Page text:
Employees may have concerns regarding performance goals and reviews. They may compare their reviews to that of other employees and feel that they were marked unfairly on their reviews. They may also feel that their performance goals are too high or not challenging enough in relation to those of their peers.
Employees may come to HR to discuss their salaries and job titles if they feel there’s a problem. Issues regarding salary may include being paid less than their peers or less than the industry standard. When it comes to job titles, employees may feel that the work they do reflects a higher job title than the one they currently have.
If an employee is looking to advance within the company or transfer internally to another department, they’ll need to talk to HR. Sometimes, an employee wanting to advance within the company may ask HR about qualifications they’ll need to have. If an employee wants to take advantage of an internal opportunity, they’ll come to HR for an opinion.
Sometimes, employees experience harassment and discrimination in the workplace. Sometimes the discrimination and harassment are purposeful and other times it’s unintentional. Regardless of the intent, harassment and discrimination must be dealt with promptly. Companies should work to maintain a culture of diversity and acceptance and if employees feel harassed, that culture will be undermined and you may lose good employees.
Employees may have issues in their personal lives that affect their work. They’ll come to HR to discuss their work/life balance. There may be a different schedule available that would allow an employee to be available to pick up children from school, for example.
Employees may have issues with attendance or other policies, especially if they perceive other employees breaking policy without reprimand. For example, if an employee always gets to leave early, that may cause concern with other employees who may suspect preferential treatment. Policies should be enforced equally with all employees.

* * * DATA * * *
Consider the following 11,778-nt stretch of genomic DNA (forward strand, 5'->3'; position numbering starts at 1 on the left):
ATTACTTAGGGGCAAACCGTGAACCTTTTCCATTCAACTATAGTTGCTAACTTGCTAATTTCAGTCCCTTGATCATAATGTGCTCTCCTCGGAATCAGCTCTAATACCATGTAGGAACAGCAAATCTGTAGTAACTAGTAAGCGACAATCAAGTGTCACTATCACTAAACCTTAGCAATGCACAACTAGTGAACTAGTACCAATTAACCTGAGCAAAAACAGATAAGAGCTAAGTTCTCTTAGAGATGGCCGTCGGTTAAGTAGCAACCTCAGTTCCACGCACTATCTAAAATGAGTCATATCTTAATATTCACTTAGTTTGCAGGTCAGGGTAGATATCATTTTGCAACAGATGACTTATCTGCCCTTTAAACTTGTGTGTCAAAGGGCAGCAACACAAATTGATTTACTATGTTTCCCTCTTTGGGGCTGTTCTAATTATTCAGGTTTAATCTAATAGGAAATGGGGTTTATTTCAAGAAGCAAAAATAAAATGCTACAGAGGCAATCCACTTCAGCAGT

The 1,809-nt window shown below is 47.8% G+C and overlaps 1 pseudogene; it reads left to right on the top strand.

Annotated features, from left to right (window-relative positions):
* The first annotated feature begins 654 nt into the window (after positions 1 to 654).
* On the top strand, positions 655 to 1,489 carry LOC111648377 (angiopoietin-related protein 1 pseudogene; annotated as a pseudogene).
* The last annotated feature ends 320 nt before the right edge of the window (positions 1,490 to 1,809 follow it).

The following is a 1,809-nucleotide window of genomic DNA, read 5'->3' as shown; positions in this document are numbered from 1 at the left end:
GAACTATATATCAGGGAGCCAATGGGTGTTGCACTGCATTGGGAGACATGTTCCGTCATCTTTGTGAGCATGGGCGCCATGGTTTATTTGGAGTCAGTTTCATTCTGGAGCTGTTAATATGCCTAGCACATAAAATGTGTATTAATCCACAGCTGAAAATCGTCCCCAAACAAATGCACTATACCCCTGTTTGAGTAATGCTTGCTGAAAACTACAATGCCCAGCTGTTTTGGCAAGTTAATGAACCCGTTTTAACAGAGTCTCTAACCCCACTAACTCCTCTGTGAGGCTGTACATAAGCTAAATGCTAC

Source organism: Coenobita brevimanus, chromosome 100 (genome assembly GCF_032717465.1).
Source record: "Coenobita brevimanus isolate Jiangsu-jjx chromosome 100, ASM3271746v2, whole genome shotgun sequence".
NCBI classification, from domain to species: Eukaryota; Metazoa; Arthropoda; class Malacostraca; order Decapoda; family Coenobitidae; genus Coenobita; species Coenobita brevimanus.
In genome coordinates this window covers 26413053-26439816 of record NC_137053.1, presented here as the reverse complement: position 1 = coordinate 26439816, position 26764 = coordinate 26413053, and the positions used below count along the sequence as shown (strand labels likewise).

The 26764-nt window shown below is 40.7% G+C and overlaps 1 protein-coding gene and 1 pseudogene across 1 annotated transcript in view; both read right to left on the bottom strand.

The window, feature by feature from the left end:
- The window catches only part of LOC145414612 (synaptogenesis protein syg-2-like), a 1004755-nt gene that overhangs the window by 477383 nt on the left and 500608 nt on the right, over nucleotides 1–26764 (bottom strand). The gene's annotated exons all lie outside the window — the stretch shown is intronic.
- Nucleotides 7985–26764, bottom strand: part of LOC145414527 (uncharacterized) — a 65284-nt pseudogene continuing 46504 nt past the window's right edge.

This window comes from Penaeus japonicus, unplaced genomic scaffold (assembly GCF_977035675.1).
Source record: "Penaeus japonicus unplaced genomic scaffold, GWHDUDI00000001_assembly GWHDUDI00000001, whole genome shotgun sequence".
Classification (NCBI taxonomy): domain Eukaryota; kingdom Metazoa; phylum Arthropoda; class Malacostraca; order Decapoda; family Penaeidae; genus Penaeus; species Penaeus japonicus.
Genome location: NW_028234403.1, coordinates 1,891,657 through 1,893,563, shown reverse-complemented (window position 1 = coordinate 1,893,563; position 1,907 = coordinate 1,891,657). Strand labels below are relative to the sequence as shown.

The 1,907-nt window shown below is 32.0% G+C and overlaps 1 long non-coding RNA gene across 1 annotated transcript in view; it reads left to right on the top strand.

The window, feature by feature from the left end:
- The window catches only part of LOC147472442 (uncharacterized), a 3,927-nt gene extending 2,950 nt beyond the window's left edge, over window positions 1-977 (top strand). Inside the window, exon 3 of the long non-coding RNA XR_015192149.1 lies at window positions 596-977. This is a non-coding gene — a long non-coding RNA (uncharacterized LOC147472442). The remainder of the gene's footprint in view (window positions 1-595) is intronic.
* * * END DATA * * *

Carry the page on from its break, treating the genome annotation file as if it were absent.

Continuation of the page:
Some employee complaints to HR may seem inconsequential on the surface. However, if an employee cares enough to bring the matter to HR, it’s important to that employee. If you don’t handle employee complaints the right way, employee morale can be negatively impacted. Eventually, employees may lose productivity or even leave the company.
It’s important to give employees a way to deal with complaints that doesn’t necessarily involve going through the chain of command. Depending on the nature of the complaint, an employee may not feel comfortable going to their boss’ boss. For example, a female employee who is experiencing sexual harassment may feel more comfortable talking to a female member of HR instead.
Employees need to know that their complaints are taken seriously. If you hear employees complaining about their managers or someone else within the company, it’s essential to the efficient functioning of your company to investigate. It’s possible that you’ll discover the problem originates with a lazy employee. But it’s also possible that you have a manager that is prone to yelling, which could result in employee turnover.
The important thing is that employees feel that they will be taken seriously if they have a complaint. Your employees, managers, and company will all be better for it.
It’s important to get to the bottom of each employee issue. What the employee complains about may not be the root cause of the problem. Investigating at all can help show employees that you’re taking their concerns seriously. But it’s also important to make sure you’re investigating the right thing. An employee may feel that a manager is micromanaging, but the manager may be doing that because the employee hadn’t received proper training. The right solution will only present itself after a thorough investigation.
Sometimes, employees just need to vent. Something may have annoyed or frustrated them that they need to talk about, but no further action is required. Other times, however, the employee complaint is a sign of a more serious issue. It’s essential to know the difference between the two scenarios. If HR mistakes a problem for venting, then employees may feel that HR doesn’t care about them or take them seriously.